Grinnell College Grinnell College: What do you plan to study your first year of college?

Hasan ThompsonHasan Thompson  ’19I plan to major in physics. My primary goal is to get mentally ready for both the academic year and football season by letting it sink in that Grinnell will be my home.

Haley Jo CutroneHaley Jo Cutrone  ’19I’m undecided on my major. I enjoy history so I could potentially major in something related to that field of study.

Grinnell College Grinnell College: We had a great summer in Grinnell preparing for your arrival. What adventures did you have last summer?

Haley Jo CutroneHaley Jo Cutrone  ’19I spent my summer working as a camp counselor in Maine. I also got outside a lot on the weekends — hiking in Acadia National Park and the White Mountains, kayaking, biking.

Hasan ThompsonHasan Thompson: I’m both a Posse Scholar and a Gates Millennium Scholar. Other than working at Popeye’s fast food restaurant, I spent the summer attending pre-collegiate training with 10 other future Grinnell scholars who are my Posse. We spent our entire summer learning more about each other and just creating moments and bonds that has brought us closer and will last a life time.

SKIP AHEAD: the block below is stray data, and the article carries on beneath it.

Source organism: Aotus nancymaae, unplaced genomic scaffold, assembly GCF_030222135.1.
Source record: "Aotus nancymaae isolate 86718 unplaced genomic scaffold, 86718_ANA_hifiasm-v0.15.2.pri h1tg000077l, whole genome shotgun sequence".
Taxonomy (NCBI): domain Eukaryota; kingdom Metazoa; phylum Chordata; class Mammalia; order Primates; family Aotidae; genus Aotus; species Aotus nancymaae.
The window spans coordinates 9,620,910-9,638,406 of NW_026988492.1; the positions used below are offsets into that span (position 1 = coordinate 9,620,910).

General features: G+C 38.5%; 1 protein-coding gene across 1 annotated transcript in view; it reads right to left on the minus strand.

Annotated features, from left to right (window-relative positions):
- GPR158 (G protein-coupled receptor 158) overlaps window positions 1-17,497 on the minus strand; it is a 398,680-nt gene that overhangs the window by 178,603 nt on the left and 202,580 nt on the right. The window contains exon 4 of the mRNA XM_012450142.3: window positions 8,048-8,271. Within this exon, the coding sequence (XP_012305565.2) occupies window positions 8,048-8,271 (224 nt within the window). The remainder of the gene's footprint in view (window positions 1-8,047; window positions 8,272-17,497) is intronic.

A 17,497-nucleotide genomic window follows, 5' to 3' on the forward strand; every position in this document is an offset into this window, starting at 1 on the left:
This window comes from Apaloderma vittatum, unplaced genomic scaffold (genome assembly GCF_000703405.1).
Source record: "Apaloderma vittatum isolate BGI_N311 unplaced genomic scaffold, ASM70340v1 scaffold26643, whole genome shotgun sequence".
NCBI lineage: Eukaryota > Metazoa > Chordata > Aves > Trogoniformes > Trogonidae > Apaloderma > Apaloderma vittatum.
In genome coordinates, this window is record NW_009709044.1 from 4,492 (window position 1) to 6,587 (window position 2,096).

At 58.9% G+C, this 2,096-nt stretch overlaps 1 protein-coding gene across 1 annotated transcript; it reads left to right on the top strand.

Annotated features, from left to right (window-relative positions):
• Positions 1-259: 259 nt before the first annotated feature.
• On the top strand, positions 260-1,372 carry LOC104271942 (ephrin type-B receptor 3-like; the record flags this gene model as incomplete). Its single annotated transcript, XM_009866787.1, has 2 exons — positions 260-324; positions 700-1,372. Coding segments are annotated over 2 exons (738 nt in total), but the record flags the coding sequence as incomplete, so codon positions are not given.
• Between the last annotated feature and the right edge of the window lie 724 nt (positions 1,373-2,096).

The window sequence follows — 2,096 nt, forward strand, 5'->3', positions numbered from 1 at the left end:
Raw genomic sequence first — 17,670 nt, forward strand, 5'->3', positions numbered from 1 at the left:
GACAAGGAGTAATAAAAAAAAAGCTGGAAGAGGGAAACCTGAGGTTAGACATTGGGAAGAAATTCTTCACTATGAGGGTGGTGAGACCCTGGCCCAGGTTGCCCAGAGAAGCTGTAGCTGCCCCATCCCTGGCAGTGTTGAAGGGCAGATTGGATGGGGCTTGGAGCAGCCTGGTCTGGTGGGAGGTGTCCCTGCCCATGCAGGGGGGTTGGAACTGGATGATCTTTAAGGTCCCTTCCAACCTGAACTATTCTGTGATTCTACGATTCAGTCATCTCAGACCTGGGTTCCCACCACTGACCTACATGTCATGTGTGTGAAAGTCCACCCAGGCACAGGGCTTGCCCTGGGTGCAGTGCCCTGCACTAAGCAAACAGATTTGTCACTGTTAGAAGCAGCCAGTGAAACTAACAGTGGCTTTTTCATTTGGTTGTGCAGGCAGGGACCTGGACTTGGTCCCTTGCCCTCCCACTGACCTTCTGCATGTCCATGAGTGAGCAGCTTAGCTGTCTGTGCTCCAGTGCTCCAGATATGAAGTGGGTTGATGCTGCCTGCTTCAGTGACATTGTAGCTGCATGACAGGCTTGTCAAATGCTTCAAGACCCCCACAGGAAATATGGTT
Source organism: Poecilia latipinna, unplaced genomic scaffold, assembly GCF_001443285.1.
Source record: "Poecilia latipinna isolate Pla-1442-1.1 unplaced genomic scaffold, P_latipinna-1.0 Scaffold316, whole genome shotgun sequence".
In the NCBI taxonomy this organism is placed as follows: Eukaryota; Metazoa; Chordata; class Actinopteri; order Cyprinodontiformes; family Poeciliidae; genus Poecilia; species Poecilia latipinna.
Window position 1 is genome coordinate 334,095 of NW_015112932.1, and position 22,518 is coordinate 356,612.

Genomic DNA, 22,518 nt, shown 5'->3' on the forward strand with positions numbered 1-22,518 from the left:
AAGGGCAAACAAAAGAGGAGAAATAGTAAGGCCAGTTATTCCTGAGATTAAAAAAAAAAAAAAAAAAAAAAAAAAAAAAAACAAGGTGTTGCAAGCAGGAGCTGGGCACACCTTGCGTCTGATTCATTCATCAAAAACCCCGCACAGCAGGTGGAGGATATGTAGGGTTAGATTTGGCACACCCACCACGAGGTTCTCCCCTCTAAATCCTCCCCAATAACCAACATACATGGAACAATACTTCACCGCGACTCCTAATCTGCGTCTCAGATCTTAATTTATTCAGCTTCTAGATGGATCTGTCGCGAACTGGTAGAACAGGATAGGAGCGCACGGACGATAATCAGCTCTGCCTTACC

Grinnell College Grinnell College: If you had to describe yourself in 160 characters or less, what would it say? We’ll go first.

Liberal Arts College located in the middle of everywhere. Home to social justice crusaders, status-quo challengers, and investigative globetrotters. Go.

Hasan ThompsonHasan Thompson: A genuine and gracious leader who is confident, trustworthy, and creative. Also, sees no need for violence when you can kill them with success.

Haley Jo CutroneHaley Jo Cutrone: Outdoorsy reader intending to travel the world, hoping to make an impact, and aiming to discover new passions and new ideas.

Grinnell College Grinnell College: Good luck, Haley Jo and Hassan, and the entire of the Class of 2019. We’ll get to know each other better during the next four years. We know you’ll do great.

Haley Jo Cutrone is from Hollis Center, ME, and Hassan Thompson is from New Orleans, LA.

Why Grinnell?

Students come to Grinnell College for any number of reasons. We asked three current students to tell us theirs.

  • James Marlow ’16 is an art history and history double major from Staten Island, N.Y.
  • Lisa Oyolu ’17, a history major who’s also studying education, is from Houston, Texas.
  • Meghna Usharani Ravishankar ’17 is an independent major in global development and entrepreneurship from Bangalore, India.

How did Grinnell get to the top of your list of colleges?